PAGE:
I’ve decided to retire my blogs on Lady Ada, Programmer, and The Extraordinary People of New York in the 1920s, consolidating my research outtakes here.
From the title of this post, you may think that I’ve a deli story to tell, and that I misspelled “ham on rye.” Nope. Today’s story is about the art, and sometimes the science, of rumrunning from Nassau, Bahamas to the coasts of New York and New Jersey.
Every inch of hold and surface space on a rumrunner was precious, think of the overhead compartment on an airplane. But instead of cramming roller boards into every cranny, skippers loaded gin, bourbon, and the very popular rye whiskey under and over their ships’ decks. Unfortunately, cases of booze, like the other guy’s carry-on, are awkward to store. Bring on the hams.
Let’s allow the Founding Father of Rum Row, Bill McCoy, to share the first time he saw a ham production line in Nassau: “At the packing tables were scores of [workers,] sheathing each bottle in corrugated paper, stacking them into pyramids of six each, packing straw around them, wrapping them in burlap, sewing the cloth fast with double sail twine—preparing more emissaries of the Demon Rum to corrupt further the morals of America.” (The Real McCoy, Frederic F. Van de Water, 1931)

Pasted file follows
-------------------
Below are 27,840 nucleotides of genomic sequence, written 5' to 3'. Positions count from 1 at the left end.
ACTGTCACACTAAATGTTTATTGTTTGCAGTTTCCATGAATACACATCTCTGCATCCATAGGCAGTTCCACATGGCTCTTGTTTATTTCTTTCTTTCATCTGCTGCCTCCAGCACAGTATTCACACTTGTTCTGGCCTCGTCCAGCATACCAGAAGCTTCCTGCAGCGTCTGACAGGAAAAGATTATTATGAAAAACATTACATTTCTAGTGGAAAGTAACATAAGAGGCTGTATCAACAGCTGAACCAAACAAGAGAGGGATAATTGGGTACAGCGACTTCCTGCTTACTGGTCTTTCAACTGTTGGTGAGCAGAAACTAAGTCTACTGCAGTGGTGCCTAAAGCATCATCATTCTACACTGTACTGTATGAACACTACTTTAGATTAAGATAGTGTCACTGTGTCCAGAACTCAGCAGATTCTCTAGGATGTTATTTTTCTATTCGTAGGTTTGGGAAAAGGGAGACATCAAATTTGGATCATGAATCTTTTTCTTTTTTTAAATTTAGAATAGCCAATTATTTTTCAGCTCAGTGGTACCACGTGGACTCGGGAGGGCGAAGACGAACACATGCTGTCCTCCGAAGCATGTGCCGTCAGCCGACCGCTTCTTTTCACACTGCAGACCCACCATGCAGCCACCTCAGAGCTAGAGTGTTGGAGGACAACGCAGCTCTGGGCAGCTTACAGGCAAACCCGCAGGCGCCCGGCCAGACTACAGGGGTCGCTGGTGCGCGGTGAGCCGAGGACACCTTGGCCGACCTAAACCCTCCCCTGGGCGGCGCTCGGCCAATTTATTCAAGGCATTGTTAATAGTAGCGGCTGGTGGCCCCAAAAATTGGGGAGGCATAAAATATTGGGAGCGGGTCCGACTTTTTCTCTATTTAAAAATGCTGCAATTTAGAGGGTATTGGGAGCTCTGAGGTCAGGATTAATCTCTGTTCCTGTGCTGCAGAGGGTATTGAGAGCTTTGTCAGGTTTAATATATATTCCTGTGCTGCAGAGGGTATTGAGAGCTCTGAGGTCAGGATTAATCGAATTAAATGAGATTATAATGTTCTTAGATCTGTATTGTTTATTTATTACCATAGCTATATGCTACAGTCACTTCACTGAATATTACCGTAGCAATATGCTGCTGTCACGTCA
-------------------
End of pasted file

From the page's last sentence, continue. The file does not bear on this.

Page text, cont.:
Hams also sank faster than wooden cases, a benefit when Treasury cutters were bearing down. Fortunately, when Bill’s favorite ship, the Arethusa, couldn’t outrun the Treasury agents, he outthought them and seldom had to dump his cargo overboard to the quench the thirst of the phantom sailors in Davy Jones’ locker.